Wednesday, June 13, 2007

Christ Church Lutheran: A Saarinen gem
Unless you’re an architecture buff, you probably haven’t heard of Christ Church Lutheran. It’s an elegant, modern church that was named one of the “31 buildings that changed American life.” And it’s right in our own backyard, located in the Longfellow neighborhood in south Minneapolis.

Kristine Carlson is the new pastor at Christ Church Lutheran in Minneapolis.

She’d heard the building was special, so when she came to interview for the job, her expectations were high. "I was expecting to be bowled over a little more right away when I drove up and walked up to it," she said.

But she wasn’t. That’s because this 1949 building isn’t showy.

Designed by Eliel Saarinen, the famous Finnish-American architect, this church doesn’t have stained glass windows, or a grand entrance, or especially high ceilings. Instead, the church has a tall bell tower and a brick box for the sanctuary. But unlike many brick buildings, this one isn’t dark.

"I’ve been in churches that were brick before," Carlson said. "And they always felt brick. They just shouted brick at you. But his one is so soft, that I think about light first when I come into this space. And then secondarily, I start to think oh, that’s brick or that’s wood."

A row of south facing windows sheds light on wooden pews.

The windows are glazed, so the light is soft and diffuse. The front of the church is defined by three architectural elements: A curved brick wall, a slit of a window and a narrow, silver cross.

Light from that slit pours across the brick wall at the front of the church.

And then the wall curves toward the congregation.

And the light follows. On Christmas morning 2006, it even dances on the faces of parishioners.

"I looked at them, looking up at me preaching at me from the pulpit and their faces were just illuminated with this light," Carlson said. "That was so powerful I stopped what I was saying in the middle. And I said I wish you could see yourselves right now you are just illuminated with this light.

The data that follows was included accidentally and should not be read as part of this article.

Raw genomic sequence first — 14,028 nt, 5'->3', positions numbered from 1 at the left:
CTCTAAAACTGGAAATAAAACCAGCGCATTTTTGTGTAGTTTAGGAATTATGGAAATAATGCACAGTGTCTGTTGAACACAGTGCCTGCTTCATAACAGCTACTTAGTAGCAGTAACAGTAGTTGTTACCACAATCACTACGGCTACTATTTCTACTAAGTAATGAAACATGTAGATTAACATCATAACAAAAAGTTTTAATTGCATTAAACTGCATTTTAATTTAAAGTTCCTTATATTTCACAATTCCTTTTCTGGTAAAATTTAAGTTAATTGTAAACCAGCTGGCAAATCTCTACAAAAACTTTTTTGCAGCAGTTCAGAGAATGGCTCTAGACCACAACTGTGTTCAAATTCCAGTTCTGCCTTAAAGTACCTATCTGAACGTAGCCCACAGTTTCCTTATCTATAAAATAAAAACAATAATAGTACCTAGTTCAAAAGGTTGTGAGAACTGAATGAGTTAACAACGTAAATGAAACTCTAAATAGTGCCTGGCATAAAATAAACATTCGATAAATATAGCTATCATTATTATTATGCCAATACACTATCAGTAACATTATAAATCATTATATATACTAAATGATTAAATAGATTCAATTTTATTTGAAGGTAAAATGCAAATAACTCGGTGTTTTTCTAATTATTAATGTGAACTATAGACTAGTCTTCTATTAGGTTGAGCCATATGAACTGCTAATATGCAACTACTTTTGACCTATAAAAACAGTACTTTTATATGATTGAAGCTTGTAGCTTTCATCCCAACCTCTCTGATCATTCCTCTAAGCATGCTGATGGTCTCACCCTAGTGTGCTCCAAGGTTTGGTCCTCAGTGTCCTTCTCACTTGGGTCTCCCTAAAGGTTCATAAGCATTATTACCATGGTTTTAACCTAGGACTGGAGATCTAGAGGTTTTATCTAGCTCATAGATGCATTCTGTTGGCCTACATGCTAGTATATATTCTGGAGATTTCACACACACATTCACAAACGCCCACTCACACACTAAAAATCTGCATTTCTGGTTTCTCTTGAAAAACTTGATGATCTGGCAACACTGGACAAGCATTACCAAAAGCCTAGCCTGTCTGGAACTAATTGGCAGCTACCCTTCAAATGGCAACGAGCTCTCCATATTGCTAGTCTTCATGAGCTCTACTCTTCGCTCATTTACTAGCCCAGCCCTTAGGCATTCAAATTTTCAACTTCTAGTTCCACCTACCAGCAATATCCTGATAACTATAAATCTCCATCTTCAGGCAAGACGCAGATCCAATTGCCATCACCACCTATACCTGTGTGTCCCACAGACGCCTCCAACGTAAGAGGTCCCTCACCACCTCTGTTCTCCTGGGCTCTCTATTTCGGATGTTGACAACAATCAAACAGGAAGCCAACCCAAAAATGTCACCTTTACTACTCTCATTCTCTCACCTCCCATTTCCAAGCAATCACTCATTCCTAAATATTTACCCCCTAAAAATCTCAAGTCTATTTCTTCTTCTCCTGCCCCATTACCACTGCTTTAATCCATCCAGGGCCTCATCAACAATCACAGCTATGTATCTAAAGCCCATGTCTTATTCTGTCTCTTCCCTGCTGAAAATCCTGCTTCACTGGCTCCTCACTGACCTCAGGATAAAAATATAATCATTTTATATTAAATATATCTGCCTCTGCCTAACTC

Nestled among the pews are four round concrete pillars. These smooth pillars support the church’s tall ceiling and brick walls. The dark brick undulates.

"When you’re inside the nave, it feels like you’re in a cathedral," said Marianne Wargelin, a Minneapolis woman who works at the Finnish consulate in the Twin Cities. "There’s a kind of a sense of its height soaring above you so you the human being inside the church know the power of God."

In the late fifties, the congregation decided it needed more space. By this time, Eliel Saarinen was dead. So Christ Church Lutheran turned to his son, Eero, to design an addition. Eero Saarinen took the job. A few years later, he would become famous for designing the Gateway Arch in St. Louis and the TWA Flight Center at John F. Kennedy Airport in New York.

"When his son designed the addition, what he did was so Finnish, which was to create that courtyard. I think the courtyard, it just marks it," Wargelin said.

The minimalist creation includes a single bench for quiet reflection, stones and a few shrubs. The new building, completed in 1962, features offices, classrooms and the Luther Lounge, which includes an orange Hans Wegner "Papa Bear Chair" ...

... and dozens of plastic molded chairs with metal legs designed by the husband-wife team Charles and Ray Eames.

This combination of spare, serene architecture and classic modern furniture makes the south Minneapolis church a great place to visit. And many architecture students flock here see the genius of both Saarinens. But like many other urban houses of worship, Christ Church Lutheran is looking for new members.

Dick Gliem, 82, saw the church being built in 1949. Back then, Christ Church Lutheran had four Sunday services — three in the morning and one in the evening. "We had over 1,000 people that attended church every Sunday," he said. "Now if we get over 150 we’re doing good. It’s just died out in recent years."

Those attendance figures give Wargelin pause. "I certainly am worried," she said. "I realize the Longfellow neighborhood has five or six different Lutheran churches, all of which are trying some way to survive.

Pastor Kristine Carlson hopes to boost memberships and create a foundation dedicated to preserving the church’s rich architectural legacy.

Christ Church Lutheran will get its share of architectural attention in September 2008. That’s when a retrospective on the work of Eero Saarinen opens at two museums: the Minneapolis Institute of Arts and the Walker Art Center. (Photos by Scott Theisen)

Here's an audio version of the story:

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1 comment:

Will Stark said...

Unlike many privately owned historic and architecturally significant masterpieces, this one is open to the public -- every Sunday at 9:30 a.m. It's wonderful to experience it in the context of its intended purpose.